- 1.
the number of leaf boxes grows sub-linearly;

- 2.
the partition grows sub-exponentially in terms of a combinatorial complexity measure;

- 3.
and the volume of the leaf boxes in the partition is shrinking.

*n*fixed points \(\{x_{1}, \ldots , x_{n}\} \in \left( \mathbb {R}^d\right) ^n\). Let \(\varPi \left( {\mathcal {L}}_{n}, \{x_{1}, \ldots , x_{n}\}\right)\) be the number of distinct partitions of the finite set \(\{x_{1}, \ldots , x_{n}\}\) that are induced by partitions \(\mathbb {L}(\dot{s}) \in {\mathcal {L}}_{n}\):

*n*points, the growth function of \({\mathcal {L}}_{n}\) is then

*A*is the maximum Euclidean distance between any two points of

*A*, i.e., \(\mathrm{diam}(A) := \sup _{x,y\in A} \sqrt{\sum _{i=1}^d (x_i-y_i)^2}\). Thus, for a box \({\varvec{x}}= [\underline{x}_{1}, \overline{x}_{1}] \times \cdots \times [\underline{x}_{d}, \overline{x}_{d}]\), \(\mathrm{diam}({\varvec{x}}) = \sqrt{\sum _{i=1}^d(\overline{x}_i-\underline{x}_i)^2}\).

### Theorem 1

*Let*\(X_{1}, X_{2}, \ldots\)

*be independent and identical random vectors in*\({\mathbb {R}}^{d}\)

*whose common distribution*\(\mu\)

*has a non-atomic density f, i.e.,*\(\mu \ll \lambda\)

*. Let*\(\{S_{n}(i)\}_{i =0}^{\dot{I}}\)

*on*\(\mathbb {S}_{0:\infty }\)

*be the Markov chain formed using*\(\texttt {SEBTreeMC}\)

*(Algorithm 1) with terminal state*\(\dot{s}\)

*and histogram estimate*\(f_{n,{\dot{s}}}\)

*over the collection of partitions*\({\mathcal {L}}_n\)

*. As*\(n \rightarrow \infty\)

*, if*\(\overline{\#}\rightarrow \infty,\)\(\overline{\#}/n \rightarrow 0,\)\(\overline{m}\ge n/\overline{\#},\)

*and*\(\overline{m}/n \rightarrow 0,\)

*then the density estimate*\(f_{n,{\dot{s}}}\)

*is asymptotically consistent in*\(L_{1},\)

*i.e.,*

### *Proof*

Condition (a) is satisfied by the assumption that \(\overline{m}/n \rightarrow 0\) since \(m({\mathcal {L}}_n) \le \overline{m}\).

*n*point subset of \({\mathbb {R}}^{d}\) that are induced by the partitions in \({\mathcal {L}}_{n}\) is upper bounded by the size of the collection of partitions \({\mathcal {L}}_{n} \subseteq \mathbb {S}_{0:\overline{m}-1}\), i.e.,

*k*is the number of splits.

*n*on both sides of the above two equations, and using the assumption that \(\overline{m}/n \rightarrow 0\) as \(n \rightarrow \infty\), we can see that condition (b) is satisfied

*M*, such that \(\mu (\check{{\varvec{x}}}^{c}) < \xi\), where \(\check{{\varvec{x}}}^{c} := \mathbb {R}^d \setminus [-M,M]^d\). Consequently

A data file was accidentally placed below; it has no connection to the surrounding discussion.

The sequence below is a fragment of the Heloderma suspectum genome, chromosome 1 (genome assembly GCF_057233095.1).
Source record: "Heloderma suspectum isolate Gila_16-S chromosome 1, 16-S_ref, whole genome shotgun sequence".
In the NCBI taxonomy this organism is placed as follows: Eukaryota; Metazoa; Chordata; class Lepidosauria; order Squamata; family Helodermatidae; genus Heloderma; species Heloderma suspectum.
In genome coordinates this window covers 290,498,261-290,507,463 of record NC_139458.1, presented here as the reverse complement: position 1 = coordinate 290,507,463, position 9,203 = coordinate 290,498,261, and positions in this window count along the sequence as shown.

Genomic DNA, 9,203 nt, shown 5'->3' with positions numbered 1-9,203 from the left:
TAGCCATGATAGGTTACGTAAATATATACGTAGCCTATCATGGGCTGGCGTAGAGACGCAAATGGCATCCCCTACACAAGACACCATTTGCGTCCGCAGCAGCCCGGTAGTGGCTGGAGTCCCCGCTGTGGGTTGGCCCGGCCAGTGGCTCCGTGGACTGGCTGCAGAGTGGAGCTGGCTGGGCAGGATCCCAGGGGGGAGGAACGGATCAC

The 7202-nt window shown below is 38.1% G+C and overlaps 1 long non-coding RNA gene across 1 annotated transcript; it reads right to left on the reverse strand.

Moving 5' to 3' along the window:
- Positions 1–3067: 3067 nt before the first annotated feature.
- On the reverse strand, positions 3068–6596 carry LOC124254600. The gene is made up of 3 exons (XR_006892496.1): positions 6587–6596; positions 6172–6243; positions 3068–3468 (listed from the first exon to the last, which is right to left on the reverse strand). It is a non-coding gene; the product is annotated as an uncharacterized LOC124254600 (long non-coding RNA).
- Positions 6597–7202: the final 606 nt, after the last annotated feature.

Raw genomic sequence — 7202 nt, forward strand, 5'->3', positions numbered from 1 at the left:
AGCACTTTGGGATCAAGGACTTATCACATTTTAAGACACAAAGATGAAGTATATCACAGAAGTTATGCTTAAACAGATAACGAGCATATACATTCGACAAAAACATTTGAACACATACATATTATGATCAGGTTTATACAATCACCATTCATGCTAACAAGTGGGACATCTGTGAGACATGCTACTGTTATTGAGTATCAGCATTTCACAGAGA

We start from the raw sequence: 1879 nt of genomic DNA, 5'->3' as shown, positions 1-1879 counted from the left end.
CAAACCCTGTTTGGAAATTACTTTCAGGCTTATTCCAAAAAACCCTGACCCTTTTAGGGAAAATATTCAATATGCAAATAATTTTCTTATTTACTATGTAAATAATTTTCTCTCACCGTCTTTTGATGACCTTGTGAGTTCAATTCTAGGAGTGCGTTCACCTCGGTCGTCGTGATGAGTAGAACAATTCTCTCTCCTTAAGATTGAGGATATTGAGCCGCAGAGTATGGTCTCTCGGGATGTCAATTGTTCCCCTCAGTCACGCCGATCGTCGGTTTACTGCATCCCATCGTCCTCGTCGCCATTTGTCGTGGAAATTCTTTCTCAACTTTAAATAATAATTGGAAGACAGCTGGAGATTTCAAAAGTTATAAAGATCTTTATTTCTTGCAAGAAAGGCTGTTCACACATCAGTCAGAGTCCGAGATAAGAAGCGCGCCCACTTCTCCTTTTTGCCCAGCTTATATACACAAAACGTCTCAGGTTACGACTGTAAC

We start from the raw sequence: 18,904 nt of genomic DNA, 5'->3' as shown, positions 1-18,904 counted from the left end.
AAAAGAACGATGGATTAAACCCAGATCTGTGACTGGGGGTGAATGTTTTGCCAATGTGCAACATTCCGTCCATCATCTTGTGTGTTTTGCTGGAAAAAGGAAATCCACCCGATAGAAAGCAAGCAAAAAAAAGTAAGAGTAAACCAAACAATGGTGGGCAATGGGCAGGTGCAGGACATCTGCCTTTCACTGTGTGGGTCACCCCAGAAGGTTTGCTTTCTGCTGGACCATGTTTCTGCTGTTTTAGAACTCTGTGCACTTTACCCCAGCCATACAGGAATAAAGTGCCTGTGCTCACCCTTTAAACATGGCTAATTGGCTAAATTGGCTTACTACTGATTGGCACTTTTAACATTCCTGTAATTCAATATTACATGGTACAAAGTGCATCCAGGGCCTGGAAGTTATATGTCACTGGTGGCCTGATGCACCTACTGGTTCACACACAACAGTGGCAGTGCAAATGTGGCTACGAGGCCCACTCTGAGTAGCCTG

*i*large enough, we can upper bound \(m_{\gamma }\) by \((2M\sqrt{d}/\gamma )^d\), a quantity that is independent of

*n*, such that

*d*and shatter coefficient \(S(\mathbb {IR}^d, n) \le (e n/2d)^{2d}\) (Devroye et al. 1996, Thms. 12.5, 13.3 and p. 220), i.e.,

*d*, the right-hand side of the above inequality can be made arbitrarily small for

*n*large enough. This convergence in probability is equivalent to the following almost sure convergence by the bounded difference inequality:

Let \(\varTheta\) index a set of finitely many density estimates: \(\{f_{n, \theta }: \theta \in \varTheta \}\), such that \(\int f_{n,\theta } = 1\) for each \(\theta \in \varTheta\). We can index the SRP trees by \(\{s_{\theta } : \theta \in \varTheta \}\), where \(\theta\) is the sequence of leaf node depths that uniquely identifies the SRP tree, and denote the density estimate corresponding to \(s_{\theta }\) by \(f_{n,s_{\theta }}\) or simply by \(f_{n,\theta }\). Now, consider the asymptotically consistent path taken by the Markov chain of \(\texttt {SEBTreeMC}\). For a fixed sample size *n*, let \(\{ s_{\theta } : \theta \in \varTheta \}\) be an ordered subset of states visited by the Markov chain, with \(s_{\theta } \prec s_{\vartheta }\) if \(s_{\vartheta }\) is a refinement of \(s_{\theta }\), i.e., if \(s_{\theta }\) is visited before \(s_{\vartheta }\). The goal is to select the optimal estimate from \(|\varTheta |\) many candidates.

*n*data points, use \(n-\varphi n\) points as the training set and the remaining \(\varphi n\) points as the validation set (by \(\varphi n\) we mean \(\lfloor \varphi n \rfloor\)). Denote the set of training data by \({\mathcal {T}} := \{x_1, \ldots , x_{n - \varphi n}\}\) and the set of validation data by \({\mathcal {V}} := \{x_{n - \varphi n + 1}, \ldots , x_{n}\} = \{y_1, \ldots , y_{\varphi n}\}\). For an ordered pair \((\theta , \vartheta ) \in \varTheta ^2\), with \(\theta \ne \vartheta\), the set

*Scheffé set*. The

*Yatracos class*(Yatracos 1985) is the collection of all such Scheffé sets over \(\varTheta\):

*minimum distance estimate*or MDE \(f_{n-\varphi n,\theta ^*}\) is the density estimate \(f_{n-\varphi n, \theta }\) constructed from the training set \({\mathcal {T}}\) with the smallest index \(\theta ^*\) that minimizes:

Our approach to obtaining the MDE \(f_{n-\varphi n,\theta ^*}\) with optimal SRP \(s_{\theta ^*}\) exploits the partition refinement order in \(\{ s_{\theta } : \theta \in \varTheta \}\), a subset of states along the path taken by the \(\texttt {SEBTreeMC}\). Using nodes imbued with recursively computable statistics for both training and validation data, and a specialized collation according to SRPCollate (Algorithm 3) over SRPs, we compute the objective \(\varDelta _{\theta }\) in (3) using GetDelta (Algorithm 2) via a dynamically grown Yatracos Matrix with pointers to all Scheffé sets constituting the Yatracos class according to GetYatracos (Algorithm 4). We briefly outline the core ideas in these three algorithms next [see Appendix for their pseudocode and mrs2 Sainudiin et al. (2008–2019) for details].

*collator regular paving*(CRP) where the space of CRP trees is also \(\mathbb {S}_{0:\infty }\). Consider now two SRPs \(s_{\theta }\) and \(s_{\vartheta }\) for which the corresponding histogram estimates \(f_{n, \theta }\) and \(f_{n, \vartheta }\) are computed. Both SRPs \(s_{\theta }\) and \(s_{\vartheta }\) have the same root box \({\varvec{x}}_{\rho }\). By collating the two SRPs, we get a CRP

*c*with the same root box and the tree obtained from a union of \(s_{\theta }\) and \(s_{\vartheta }\). Unlike the union operation over RPs (Harlow et al. 2012, Algorithm 1), each node \(\rho v\) of the SRP collator